Surviving War, And Going Back

South Sudan 2013 © Jason Cone/MSF

Abdul Wassay, second from left, and his team with a patient in Lankien Hospital.

After surviving war, not many people would choose to go back to a conflict zone, but that’s exactly what nurse Abdul Wassay did. As an Afghan refugee growing up in Pakistan, he saw firsthand the urgent medical care Doctors Without Borders/Médecins Sans Frontières (MSF) delivers to people in war zones. After working with MSF near his home, he volunteered to help others in another conflict-torn country—South Sudan.

Intense fighting there has injured thousands of men, women, and children and sent many more fleeing for their lives. Your support is urgently needed to bring emergency medical care to people on all sides of the conflict with nowhere else to turn. Abdul Wassay:

“I've been the medical team leader for the past 11 months here at MSF’s 100-bed hospital. As an Afghan refugee, I saw firsthand the critical assistance that MSF delivers. That is why, after working for MSF for several years in Pakistan, I decided to come to South Sudan to treat people suffering from 30 years of war.

Lankien Hospital is the only one of its kind for hundreds of miles in every direction. Our wards are filled with malnourished children, expectant mothers with complications, and people suffering from tuberculosis and kala azar. Patients come from hours away, mostly travelling the rugged landscape on foot.

And, when violence breaks out between local groups, we can face wave after wave of wounded patients.”

Will you donate right now to help Doctors Without Borders deliver lifesaving emergency medical care in South Sudan and other places around the world?

Thousands of people have been impacted by the fighting in South Sudan, and many men, women and children have nowhere to turn for medical care.

“We not only faced the challenge of treating serious injuries, we also needed to make sure the battlefield didn't make its way into the hospital. While my colleagues and I tried to staunch the bleeding, check vital signs, and administer IV fluids and antibiotics to stave off shock and infection, I was already thinking about what we would need to do to maintain the safety of our staff and patients.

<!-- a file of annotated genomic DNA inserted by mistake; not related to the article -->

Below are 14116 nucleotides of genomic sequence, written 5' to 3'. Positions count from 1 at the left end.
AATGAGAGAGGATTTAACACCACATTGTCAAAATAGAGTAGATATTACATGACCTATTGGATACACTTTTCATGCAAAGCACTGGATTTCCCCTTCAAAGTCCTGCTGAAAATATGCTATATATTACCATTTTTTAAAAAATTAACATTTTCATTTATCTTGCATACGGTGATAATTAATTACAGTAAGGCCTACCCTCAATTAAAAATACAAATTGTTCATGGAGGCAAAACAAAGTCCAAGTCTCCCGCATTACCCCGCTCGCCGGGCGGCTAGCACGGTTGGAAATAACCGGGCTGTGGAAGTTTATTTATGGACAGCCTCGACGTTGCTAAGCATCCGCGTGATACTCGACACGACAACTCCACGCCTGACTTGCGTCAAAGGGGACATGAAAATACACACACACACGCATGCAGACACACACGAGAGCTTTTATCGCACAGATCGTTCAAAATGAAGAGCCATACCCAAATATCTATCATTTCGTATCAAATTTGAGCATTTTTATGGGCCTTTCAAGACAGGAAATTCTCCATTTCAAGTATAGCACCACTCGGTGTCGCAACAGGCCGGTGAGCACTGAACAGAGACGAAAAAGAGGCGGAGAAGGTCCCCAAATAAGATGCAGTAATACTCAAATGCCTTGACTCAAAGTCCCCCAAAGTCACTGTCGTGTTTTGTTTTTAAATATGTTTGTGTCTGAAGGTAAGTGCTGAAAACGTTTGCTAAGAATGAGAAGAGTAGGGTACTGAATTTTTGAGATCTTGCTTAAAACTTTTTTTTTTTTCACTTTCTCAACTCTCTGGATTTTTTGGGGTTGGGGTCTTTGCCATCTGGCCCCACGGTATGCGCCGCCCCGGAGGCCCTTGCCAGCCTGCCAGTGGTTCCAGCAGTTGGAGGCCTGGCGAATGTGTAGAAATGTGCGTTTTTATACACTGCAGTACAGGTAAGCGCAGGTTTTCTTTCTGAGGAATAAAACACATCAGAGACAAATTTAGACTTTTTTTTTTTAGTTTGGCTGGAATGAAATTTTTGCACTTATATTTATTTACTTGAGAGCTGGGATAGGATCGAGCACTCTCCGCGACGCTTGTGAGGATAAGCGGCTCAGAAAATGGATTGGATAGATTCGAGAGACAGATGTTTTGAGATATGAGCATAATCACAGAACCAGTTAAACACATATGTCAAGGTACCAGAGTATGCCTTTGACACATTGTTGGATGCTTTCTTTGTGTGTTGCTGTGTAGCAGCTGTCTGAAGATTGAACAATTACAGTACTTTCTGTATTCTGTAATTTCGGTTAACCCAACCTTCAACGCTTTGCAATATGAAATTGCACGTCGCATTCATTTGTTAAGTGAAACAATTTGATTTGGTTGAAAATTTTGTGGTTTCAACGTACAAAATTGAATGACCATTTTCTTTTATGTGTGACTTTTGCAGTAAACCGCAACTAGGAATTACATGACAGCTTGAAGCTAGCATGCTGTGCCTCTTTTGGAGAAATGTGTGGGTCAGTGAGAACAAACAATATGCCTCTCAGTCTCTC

Because we were treating people on both sides of the conflict, we had to keep our patients separated in different wards. We also restricted the access of people entering and leaving the hospital. But even with these changes, our staff still searched every person entering the inpatient care area for weapons, to provide an extra layer of protection.

Impartiality and neutrality are critical tools for maintaining the security of Doctors Without Borders teams and patients. And the independent financial support we receive from you plays a crucial role in helping us treat anyone needing emergency medical care in the midst of a conflict.”

Delivering quality medical care in conflict zones is never easy, but our teams have the expertise and experience to do whatever it takes to save lives. With your donation now, you become a crucial part of our team. Because there are so few places for sick and injured people to turn for help, your support becomes even more critical. For example:

$35 Can purchase a suture set containing surgical instruments for emergency wound repair in the field.

$75 Can purchase chlorination equipment to provide 870 people with clean drinking water for one week in an emergency.

$100 Can purchase supplies to build emergency shelters for five families uprooted during a crisis.

$500 Can purchase lifesaving therapeutic food to treat 17 children suffering from severe malnutrition.

$1,000 Can purchase lifesaving treatment for 1,000 young children suffering from malaria.

But a gift in any amount will help us reach save more lives in conflict zones and other places where medical care is urgently needed. Please give now.

Time could be soon running out for thousands of people impacted by the conflict in South Sudan. The rainy season is approaching and our teams on the ground are reporting that the people seeking safety out in the bush will likely soon be trapped by flooding, and unable to seek medical care for malaria and other deadly diseases.

We are rushing in to reach the people most in need of emergency medical care. MSF teams are going out into the swamps to provide first aid and treating waves of wounded people in cities and towns nearest the fighting. But many more people are still in need of urgent care and we rely on your support to continue to save lives.

Thank you in advance for your generosity,

Sophie Delaunay

Executive Director, MSF-USA